by Bondarev, the dissident
Boris Bondarev, the first and only Russian diplomat who rebelled against the regime
by condemning the war in Ukraine,
who now lives in hiding.
Putin’s Russia is not going back, he says;
it wants more military victories and can only be stopped on the battlefield
The situation had been worsening for a number of years, yet it was on February 24 that I realised that to stay any longer would be to betray myself. It would be against my principles. Russian public service now is filled with people who always say “yes” to their boss, whatever he says or does. They do not have their own opinion or do not show it. I don’t know what is worse. And since the war started, I witnessed so many shows of “loyalty” by my colleagues that it became really disgusting. You have to communicate, work and chat with people who discuss how they would nuke Washington, DC and all. And when I told them that the US would likely retaliate, my colleagues said “no, they will not. They will shit their pants and beg us for peace”. You can either go mad just like these guys or quit to preserve some mental sanity.
The situation today is different. The economy is going down. The people are becoming poorer; their prospects are fading. Putin’s support in society is not as solid and overwhelming as it used to be. Younger generations are not as fond of him. So now, to hold onto power, Putin has to destroy all who can resist. That’s why thousands of Russians are leaving their own country. They are the best of Russia – young, educated, professional, creative people. Without them, Putin can easily stay in power because he relies on most poor and ignorant social groups who are made so by his own policy and brainwashed by his own propaganda
Putin is going to isolate Russia from the world, and that will make it even poorer and more underdeveloped. The war makes it even easier for him. That’s why I say that this war against Ukraine is a crime against the Russian future. And I didn’t even mention that our relations with Ukraine, one of our closest neighbours, have been absolutely lost for decades and generations. That is also a tragedy.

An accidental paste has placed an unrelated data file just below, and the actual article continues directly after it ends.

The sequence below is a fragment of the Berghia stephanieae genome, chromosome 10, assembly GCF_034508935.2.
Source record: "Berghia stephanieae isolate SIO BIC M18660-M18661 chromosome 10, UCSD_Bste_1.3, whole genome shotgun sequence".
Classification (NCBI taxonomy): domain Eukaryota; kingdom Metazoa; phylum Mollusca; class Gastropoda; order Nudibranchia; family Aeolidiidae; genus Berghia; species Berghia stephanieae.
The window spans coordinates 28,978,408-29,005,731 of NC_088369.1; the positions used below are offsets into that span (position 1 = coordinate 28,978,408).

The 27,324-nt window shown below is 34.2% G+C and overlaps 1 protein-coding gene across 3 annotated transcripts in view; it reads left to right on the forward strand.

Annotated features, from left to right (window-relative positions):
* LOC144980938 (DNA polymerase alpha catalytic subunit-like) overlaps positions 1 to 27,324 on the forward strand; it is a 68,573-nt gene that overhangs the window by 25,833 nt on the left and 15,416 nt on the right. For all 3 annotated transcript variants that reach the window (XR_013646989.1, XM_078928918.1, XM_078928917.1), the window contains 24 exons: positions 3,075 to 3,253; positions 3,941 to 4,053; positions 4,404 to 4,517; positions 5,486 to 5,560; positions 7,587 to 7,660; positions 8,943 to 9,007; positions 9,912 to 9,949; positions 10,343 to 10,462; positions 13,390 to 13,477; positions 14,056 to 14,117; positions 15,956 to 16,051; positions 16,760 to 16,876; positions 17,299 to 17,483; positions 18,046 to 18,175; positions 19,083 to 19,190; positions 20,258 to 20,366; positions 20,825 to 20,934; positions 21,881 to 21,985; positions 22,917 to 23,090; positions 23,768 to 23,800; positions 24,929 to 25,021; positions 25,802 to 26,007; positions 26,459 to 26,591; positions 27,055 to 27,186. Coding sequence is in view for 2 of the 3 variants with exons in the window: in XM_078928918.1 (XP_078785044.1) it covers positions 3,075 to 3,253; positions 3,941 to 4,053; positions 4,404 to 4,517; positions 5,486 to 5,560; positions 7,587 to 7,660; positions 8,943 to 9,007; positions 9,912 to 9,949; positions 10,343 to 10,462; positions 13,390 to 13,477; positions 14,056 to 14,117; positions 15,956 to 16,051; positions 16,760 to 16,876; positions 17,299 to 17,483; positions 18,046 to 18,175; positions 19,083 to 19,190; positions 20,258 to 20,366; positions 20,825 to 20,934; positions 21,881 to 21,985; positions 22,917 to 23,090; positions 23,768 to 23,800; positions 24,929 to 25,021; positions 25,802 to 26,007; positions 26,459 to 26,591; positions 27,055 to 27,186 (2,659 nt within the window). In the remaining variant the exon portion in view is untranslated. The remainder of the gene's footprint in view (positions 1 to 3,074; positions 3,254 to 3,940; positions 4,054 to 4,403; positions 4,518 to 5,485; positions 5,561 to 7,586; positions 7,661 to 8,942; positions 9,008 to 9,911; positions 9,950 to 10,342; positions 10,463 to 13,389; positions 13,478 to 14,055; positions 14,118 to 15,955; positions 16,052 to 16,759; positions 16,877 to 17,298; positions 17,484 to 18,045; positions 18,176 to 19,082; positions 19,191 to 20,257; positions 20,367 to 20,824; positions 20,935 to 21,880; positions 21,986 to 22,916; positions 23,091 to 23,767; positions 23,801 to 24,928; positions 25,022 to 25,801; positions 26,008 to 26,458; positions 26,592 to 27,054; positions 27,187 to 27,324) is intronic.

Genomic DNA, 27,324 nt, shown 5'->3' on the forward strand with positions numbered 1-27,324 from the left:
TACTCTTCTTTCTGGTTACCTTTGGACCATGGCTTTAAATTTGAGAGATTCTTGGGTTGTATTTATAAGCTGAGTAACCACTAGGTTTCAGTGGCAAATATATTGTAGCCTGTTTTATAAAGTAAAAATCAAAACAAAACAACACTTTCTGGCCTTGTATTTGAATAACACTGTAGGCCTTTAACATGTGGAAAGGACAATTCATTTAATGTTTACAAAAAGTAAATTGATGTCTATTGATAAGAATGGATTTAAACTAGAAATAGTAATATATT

Russia is going through a very humiliating time – one man makes decisions for the entire 140 million-strong country. And there’s no one there to say no to him. A few who can are either dead, jailed or exiled. So today my country cannot choose anything. Now it is very clear that the regime has evolved into a true fascist one. As such, it will become increasingly repressive inside the country and warmongering and aggressive outside. All we can do is hope that the situation will change. Of course, I would love to see Russia build a new, modern, free society where anyone has rights, and those rights are effectively protected. Very humble dream, don’t you think?
So, Putin needs victories to sell them to his supporters and his inner circle. One relatively small victory in the Donbas will not suffice because he initially promised to conquer the whole of Ukraine. He will need more and more “victories”. They may be Kyiv and all of Ukraine; then he may annex Belarus, then it may be Moldova or even the Baltic States. He can only sell military victories. Nothing else.
The war will not end while Putin is in power. So the only way to stop the war is to defeat Putin on the battlefield. Only a military defeat, a major one that cannot be concealed from the Russian public, will deliver a blow which will likely finish the dictator off. People will not like to see a loser in power. That’s the law of a pack of wolves, and that’s how Putin rules the country. I don’t exaggerate – it’s a mafia state as it is.
Russia may seem very strong, but it is weaker than it looks. It is not the USSR in any way. It is not a superpower. It only maintains great power status because of its enormous nuclear arsenal inherited from the USSR. Its economy is shrinking. Putin has the resources to wage war for some time but not for years. So the West must stay united and firm and shouldn’t try to trade its own security and Ukraine’s territories for some imaginary “peace,” which will soon turn into another bloody war.
The aggressor cannot be stopped by prayers and persuasions. He will understand only strength and resolve to fight him. So, in short, to support Ukraine means to continue the war. But if Ukraine falls, the war will not end. There will be new victims.